War and violence is a nightmare, a gag forced on a nation's people while they are deafened by a horrid dissonance, a very tired song and dance called hate. The champions who volunteer to be a part of this ritual I must commend for their inhuman conviction. It takes a champion's conviction to surrender yourself to this punishment. Among this League of Legends here is a musician. And she's mute! Who has time to appreciate music during battle? Who has time to sing, let alone have the voice to sing while it's not talking?
Of course we try to listen to the abstract ideas coming from the peace-mongers of the world. That's what I've been trying to do whenever I'm close to Sona. But my feelings are thus: she's not mute. We're all nothing but deaf. Deafened by the noise of talk. At least, I felt quite a bit like I was deaf some time before match.
Yesterday I was wrapped up in a humor of ineptitude and anxiety as I consulted Lucid, now thoroughly embedded in his etwahl practice. Over his repeating of basic chords, he told me to not worry and have fun summoning. This is from the man who swears by a philosophy of mystic fate. I nearly pushed back with the observation that I am fated to worry. Thankfully the Maven of the Strings silenced this notion in earnest.
I experimented with simply letting go and focusing on my sight. She wears her blue hair in ponytails to match her sky blue dress. Every day the noise builds on her as it does to all of us. Everyone gets tired of talking and conversation sometimes, even politicians. Sona and I went together to Summoner's Rift to breathe in the clarity of exercise.
I entered Sona's mind soaked in past tears, a mangy helpless thing. That time she took me in with a great deal of hesitation. Noting my jumpiness, she picked me up and shook me off, murmuring assurances into my head with her etwahl. The anticipation was nerve wrecking still. I stood over my conjuration, concentrating with the ten other summoners in the Institute's circular Summoning Chamber, while Sona and the other participating champions arrived at Summoner's Rift in rings of blue light. As soon as she touched down, her fingers ran across the strings on her instrument. She started an idle melody, a song of noble strength which honed our senses. On our blue glowing platform was the silent armor-dillo Rammus, the indomitable iron man Mordekaiser, the large and intoxicated Gragas, the instinctual voidling Kog'maw, and Sona. She closed her eyes and sighed contently. Quickly gearing up, everyone headed out to their lanes. A pang of fear froze me for a moment while Sona floated on, a fear for her well being, a dangerous sympathy. As I shivered in this panicky fit, Sona reached out with her mind and grasped my hand in the same manner as before. Like setting time on a metronome, she stilled my pulse with hers. With hands like those, everything is an instrument that can be tuned.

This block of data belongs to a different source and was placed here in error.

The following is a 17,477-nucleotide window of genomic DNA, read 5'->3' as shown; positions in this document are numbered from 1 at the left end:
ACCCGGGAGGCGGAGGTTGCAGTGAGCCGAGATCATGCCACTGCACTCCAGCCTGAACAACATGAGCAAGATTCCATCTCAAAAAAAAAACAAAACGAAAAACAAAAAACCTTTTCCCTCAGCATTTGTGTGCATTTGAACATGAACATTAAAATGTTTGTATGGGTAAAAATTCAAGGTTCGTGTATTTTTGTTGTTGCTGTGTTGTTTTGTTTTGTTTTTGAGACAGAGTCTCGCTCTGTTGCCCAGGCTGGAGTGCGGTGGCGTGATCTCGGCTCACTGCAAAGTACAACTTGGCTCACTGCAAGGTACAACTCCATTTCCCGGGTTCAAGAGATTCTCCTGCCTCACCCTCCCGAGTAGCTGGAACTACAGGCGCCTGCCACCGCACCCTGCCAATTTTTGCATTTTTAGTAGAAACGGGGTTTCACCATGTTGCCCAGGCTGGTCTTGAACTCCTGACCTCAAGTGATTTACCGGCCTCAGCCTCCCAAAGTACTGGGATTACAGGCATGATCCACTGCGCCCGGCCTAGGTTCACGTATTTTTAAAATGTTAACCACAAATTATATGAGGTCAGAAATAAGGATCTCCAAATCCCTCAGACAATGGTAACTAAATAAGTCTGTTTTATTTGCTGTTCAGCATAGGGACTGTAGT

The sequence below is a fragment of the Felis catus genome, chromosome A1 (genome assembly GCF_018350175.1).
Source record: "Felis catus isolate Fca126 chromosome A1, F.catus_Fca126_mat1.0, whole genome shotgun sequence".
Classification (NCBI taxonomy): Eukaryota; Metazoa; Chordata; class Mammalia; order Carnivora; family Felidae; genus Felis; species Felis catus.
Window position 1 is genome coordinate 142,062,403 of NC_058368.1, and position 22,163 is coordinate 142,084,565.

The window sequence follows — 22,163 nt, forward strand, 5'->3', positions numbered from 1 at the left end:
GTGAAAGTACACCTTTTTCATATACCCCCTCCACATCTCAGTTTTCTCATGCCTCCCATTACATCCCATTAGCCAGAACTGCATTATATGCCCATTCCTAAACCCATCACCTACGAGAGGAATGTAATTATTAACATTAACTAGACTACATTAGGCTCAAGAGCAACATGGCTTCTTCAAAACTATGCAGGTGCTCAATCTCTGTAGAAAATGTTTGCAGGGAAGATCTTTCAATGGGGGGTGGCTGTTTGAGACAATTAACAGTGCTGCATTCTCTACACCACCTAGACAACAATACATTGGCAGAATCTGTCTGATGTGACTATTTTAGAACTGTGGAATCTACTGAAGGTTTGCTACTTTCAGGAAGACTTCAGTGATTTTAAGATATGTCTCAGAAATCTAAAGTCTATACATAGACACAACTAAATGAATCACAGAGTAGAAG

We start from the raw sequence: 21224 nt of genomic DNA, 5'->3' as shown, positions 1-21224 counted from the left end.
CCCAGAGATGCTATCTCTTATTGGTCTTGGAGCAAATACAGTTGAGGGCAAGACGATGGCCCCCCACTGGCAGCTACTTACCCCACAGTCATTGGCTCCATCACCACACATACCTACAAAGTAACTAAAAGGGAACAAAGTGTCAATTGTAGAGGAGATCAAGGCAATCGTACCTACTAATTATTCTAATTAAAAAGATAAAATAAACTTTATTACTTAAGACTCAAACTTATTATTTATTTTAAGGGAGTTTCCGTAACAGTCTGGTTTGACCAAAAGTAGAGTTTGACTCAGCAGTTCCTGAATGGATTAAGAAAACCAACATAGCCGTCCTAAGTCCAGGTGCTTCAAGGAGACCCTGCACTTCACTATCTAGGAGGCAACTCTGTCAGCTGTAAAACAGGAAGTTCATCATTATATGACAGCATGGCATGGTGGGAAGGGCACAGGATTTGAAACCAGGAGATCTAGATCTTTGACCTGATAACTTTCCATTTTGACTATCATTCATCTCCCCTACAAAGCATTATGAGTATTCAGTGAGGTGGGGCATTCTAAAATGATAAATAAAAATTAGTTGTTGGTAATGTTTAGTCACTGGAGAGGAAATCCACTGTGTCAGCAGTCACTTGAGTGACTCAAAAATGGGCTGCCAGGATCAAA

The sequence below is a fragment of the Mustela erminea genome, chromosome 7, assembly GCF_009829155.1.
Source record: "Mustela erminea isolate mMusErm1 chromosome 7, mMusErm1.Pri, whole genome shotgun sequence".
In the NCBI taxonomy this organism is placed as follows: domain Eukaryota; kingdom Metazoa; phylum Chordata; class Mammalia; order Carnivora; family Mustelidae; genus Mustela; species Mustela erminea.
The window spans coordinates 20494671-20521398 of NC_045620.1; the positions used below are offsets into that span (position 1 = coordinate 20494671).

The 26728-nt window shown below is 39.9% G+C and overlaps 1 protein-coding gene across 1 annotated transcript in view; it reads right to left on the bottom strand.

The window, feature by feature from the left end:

Kog'maw's summoner lengthened his leash, and the void creature merrily followed behind Sona with what looked like a smile. And then we heard the most peculiar thing to escape the mouth of the void-he began to sing! Yes, the mouth of the abyss began to gurgle out notes alongside Sona's song as we walked together. "Laaa la la la! Largh garr gaah!" No audience could be more heartwarming to perform for. Sona led him along as she played. Kog'maw began to sing quieter as we reached the outermost turret, turning into a content humming as the clock ran down seconds. Briefly exiting Sona's mind, I turned to my teammate next to me and got a glance at his face. The summoner was blinking sharply as if something were in his eyes. They were bloodshot-probably from lack of sleep. The disparity of calmness between Kog'maw and his summoner puzzled me. Behind us came the blue minions marching without a sound. They clashed with the purple minions up ahead. We could see a grizzled walnut of a man emerging from the fog of war, a soft talking gunslinger named Graves. Kog'maw eagerly began to spit at the purple minions, felling them one by one as he was bade by his summoner. I was obligated to simply wait for an opportunity to strike at our opponents. Graves fired a buckshot round at us-there was a distinct blast of sound which distorted our vision. It caught on Sona's arm and on her instrument. The pain was sobering, yet not acute. Sona's face didn't chage one bit while I frowned in concentration.
We responded by forcefully strumming a chord on the etwahl. Her mind guided me through this maneuver, and I yielded quietly. Dialogue would put us off timing and serve no end. A cone of blue magic honed in on Graves, and he staggered backwards. Sona took this opening and fired a high note that pierced his gut, causing him to bleed. His summoner backed off while Graves growled to himself. At first I thought this power was unreal. To inflict that much damage at such an early point in the match astounded me. Other summoners tell me that this ability is a major strength of hers and advise me to use it frequently. But its potency falls off later as the other champions gain power, so one must abuse this advantage early.
Graves was escorted by Soraka, a pious mystic with an extensive knowledge of healing magic. Her summoner liberally cast these spells on Graves to keep him standing. It seemed that their endurance would win out against us. Thankfully Kog'maw had brought healing potions to keep himself healthy (and to quench his thirst). We managed to push them back to their own turret, securing our small victory in the early game. Both of us teleported back to the summoning platform to recover and prepare. Kog'maw idly bobbed his head to Sona's envigorating tune. I still wonder why a ravenous being could react in such a way. We sensed his own heartbeat keeping time to a different drummer. He is a slave to instinct-yet the creature sings and dances. Is this an exertion of Sona's enchantments? Or does that same instinct drive him to take pleasure from her song?